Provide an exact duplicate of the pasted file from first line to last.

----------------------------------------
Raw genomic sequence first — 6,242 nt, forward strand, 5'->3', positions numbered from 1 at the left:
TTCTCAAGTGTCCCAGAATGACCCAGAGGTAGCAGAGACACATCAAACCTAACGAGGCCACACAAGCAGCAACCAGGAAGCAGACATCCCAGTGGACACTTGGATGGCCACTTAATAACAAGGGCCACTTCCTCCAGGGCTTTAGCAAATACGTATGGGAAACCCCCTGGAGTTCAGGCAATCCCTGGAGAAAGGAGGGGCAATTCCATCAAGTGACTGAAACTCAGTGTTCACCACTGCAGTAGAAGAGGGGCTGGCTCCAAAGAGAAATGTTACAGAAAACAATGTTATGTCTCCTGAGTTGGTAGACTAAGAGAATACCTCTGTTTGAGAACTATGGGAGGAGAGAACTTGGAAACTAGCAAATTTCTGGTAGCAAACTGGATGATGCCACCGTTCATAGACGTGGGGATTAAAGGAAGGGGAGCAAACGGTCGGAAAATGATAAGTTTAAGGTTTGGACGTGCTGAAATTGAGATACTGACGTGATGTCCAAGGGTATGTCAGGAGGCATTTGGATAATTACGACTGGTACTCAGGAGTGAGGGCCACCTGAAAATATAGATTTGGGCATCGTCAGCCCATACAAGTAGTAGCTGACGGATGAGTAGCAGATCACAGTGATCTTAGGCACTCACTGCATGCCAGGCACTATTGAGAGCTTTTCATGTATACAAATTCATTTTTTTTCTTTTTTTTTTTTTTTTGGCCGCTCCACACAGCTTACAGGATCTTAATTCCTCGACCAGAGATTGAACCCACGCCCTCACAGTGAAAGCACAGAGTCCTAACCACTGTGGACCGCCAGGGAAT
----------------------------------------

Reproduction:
Raw genomic sequence first — 6,242 nt, forward strand, 5'->3', positions numbered from 1 at the left:
TTCTCAAGTGTCCCAGAATGACCCAGAGGTAGCAGAGACACATCAAACCTAACGAGGCCACACAAGCAGCAACCAGGAAGCAGACATCCCAGTGGACACTTGGATGGCCACTTAATAACAAGGGCCACTTCCTCCAGGGCTTTAGCAAATACGTATGGGAAACCCCCTGGAGTTCAGGCAATCCCTGGAGAAAGGAGGGGCAATTCCATCAAGTGACTGAAACTCAGTGTTCACCACTGCAGTAGAAGAGGGGCTGGCTCCAAAGAGAAATGTTACAGAAAACAATGTTATGTCTCCTGAGTTGGTAGACTAAGAGAATACCTCTGTTTGAGAACTATGGGAGGAGAGAACTTGGAAACTAGCAAATTTCTGGTAGCAAACTGGATGATGCCACCGTTCATAGACGTGGGGATTAAAGGAAGGGGAGCAAACGGTCGGAAAATGATAAGTTTAAGGTTTGGACGTGCTGAAATTGAGATACTGACGTGATGTCCAAGGGTATGTCAGGAGGCATTTGGATAATTACGACTGGTACTCAGGAGTGAGGGCCACCTGAAAATATAGATTTGGGCATCGTCAGCCCATACAAGTAGTAGCTGACGGATGAGTAGCAGATCACAGTGATCTTAGGCACTCACTGCATGCCAGGCACTATTGAGAGCTTTTCATGTATACAAATTCATTTTTTTTCTTTTTTTTTTTTTTTTGGCCGCTCCACACAGCTTACAGGATCTTAATTCCTCGACCAGAGATTGAACCCACGCCCTCACAGTGAAAGCACAGAGTCCTAACCACTGTGGACCGCCAGGGAAT